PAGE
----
Reading the Room

As museum educators, many of you will be very familiar with the idea of ‘reading your audience’ during a program. As you speak or demonstrate, you look around your group and look for the signs that you are doing well – that you are connecting with them, holding their interest, and maintaining their understanding of your content. Based on what you see, you adjust what you are doing. To begin you look for the obvious signs of engagement, but as you become more experienced, or as you get to know your participants more, you notice more subtle signs too.

What does engagement look like?

  • participants raising their hands, asking and answering questions or adding to the conversation
  • participants laughing at your jokes, and nodding their agreement or appreciation of what you say
  • participants taking action in hands-on activities, to follow instructions or explore creatively in their own way
  • participants pointing things out to each other, or exchanging their thoughts about the object being discussed quietly together (this is different from pairs who chat quietly to each other about unrelated topics – that is a sign of disengagement)

These are great indicators of engagement in its most active form. But, there are other signs that participants are connecting with you, each other and the objects and space where you are gathered. As you look around your group pay attention to:

  • Eye contact – is the participant looking at you or the object? Are they looking at other participants or their friend or family member? Or are they looking around the room or off in the distance
  • Facial expression – is the participant smiling or frowning? Do you see signs of interest, confusion, or distress?
  • Body language – does the participant look comfortable or alert? Are they facing their body towards the conversation or activity? Or do they look uncomfortable, or show signs of distress? Does the person lean forward when looking at objects (a sign of interest that we see in visitors of all ages)? Do they lean in to be closer to their friend or loved one, or other participants (this shows heightened social connection)?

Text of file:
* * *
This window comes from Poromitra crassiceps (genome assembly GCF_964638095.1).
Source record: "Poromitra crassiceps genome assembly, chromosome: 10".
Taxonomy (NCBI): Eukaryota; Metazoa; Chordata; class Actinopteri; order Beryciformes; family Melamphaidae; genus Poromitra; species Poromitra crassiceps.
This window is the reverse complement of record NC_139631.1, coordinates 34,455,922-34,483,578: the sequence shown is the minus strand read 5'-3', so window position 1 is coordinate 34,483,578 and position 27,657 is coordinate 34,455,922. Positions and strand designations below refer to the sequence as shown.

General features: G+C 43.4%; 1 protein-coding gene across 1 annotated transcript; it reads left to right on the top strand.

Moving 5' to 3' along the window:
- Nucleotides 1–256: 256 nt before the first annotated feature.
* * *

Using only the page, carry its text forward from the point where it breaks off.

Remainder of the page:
• Actions – are they participating physically? Do they raise their hands, nod their head, give ‘thumbs up’? Do they lean in to look more closely or to connect with their friend or family member? Do they participate in the activity? Or do they fidget or walk away?
  • Mood – does the person seem happy or content? Or do they seem anxious, distressed or unhappy? Is this different than their usual mood? Remember that some participants, particularly those in the later stages of dementia, may show emotions that are less expected, and may be unrelated to the program.
  • Communications – does the participant offer comments or questions about the object or to participate in the conversation? Do they make non-verbal signs of communications? Or do they ask unrelated questions, or complain?

It is important to note that seeing these positive indications of engagement is a great sign that you are connecting. But even in the absence of these observations, the participant may still be engaged. As a person with dementia begins to experience changes in their abilities, their expressions and communication may change too. The timing of these changes differs between individuals, but generally they increase as their dementia progresses. For example:

  • In later stages of dementia, a person’s expression of emotions may be more flat. They may laugh less, and smile less often. This doesn’t always mean they are not enjoying their experience.
  • Some participants may have a harder time initiating participation – raising their hands or beginning to work on an activity. This doesn’t mean they don’t want to participate, they may just need some support to get started.
  • As abilities related to communication change, participants may offer comments that are less related to the conversation, or their words may become difficult to understand. When they share things, use strategies to help with understanding and expression, or simply appreciate and validate their participation
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AGH-Artful Moments

Take a moment to think how you know that you are connecting with your group.

What signs do you look for? What things tell you that you are not connecting?

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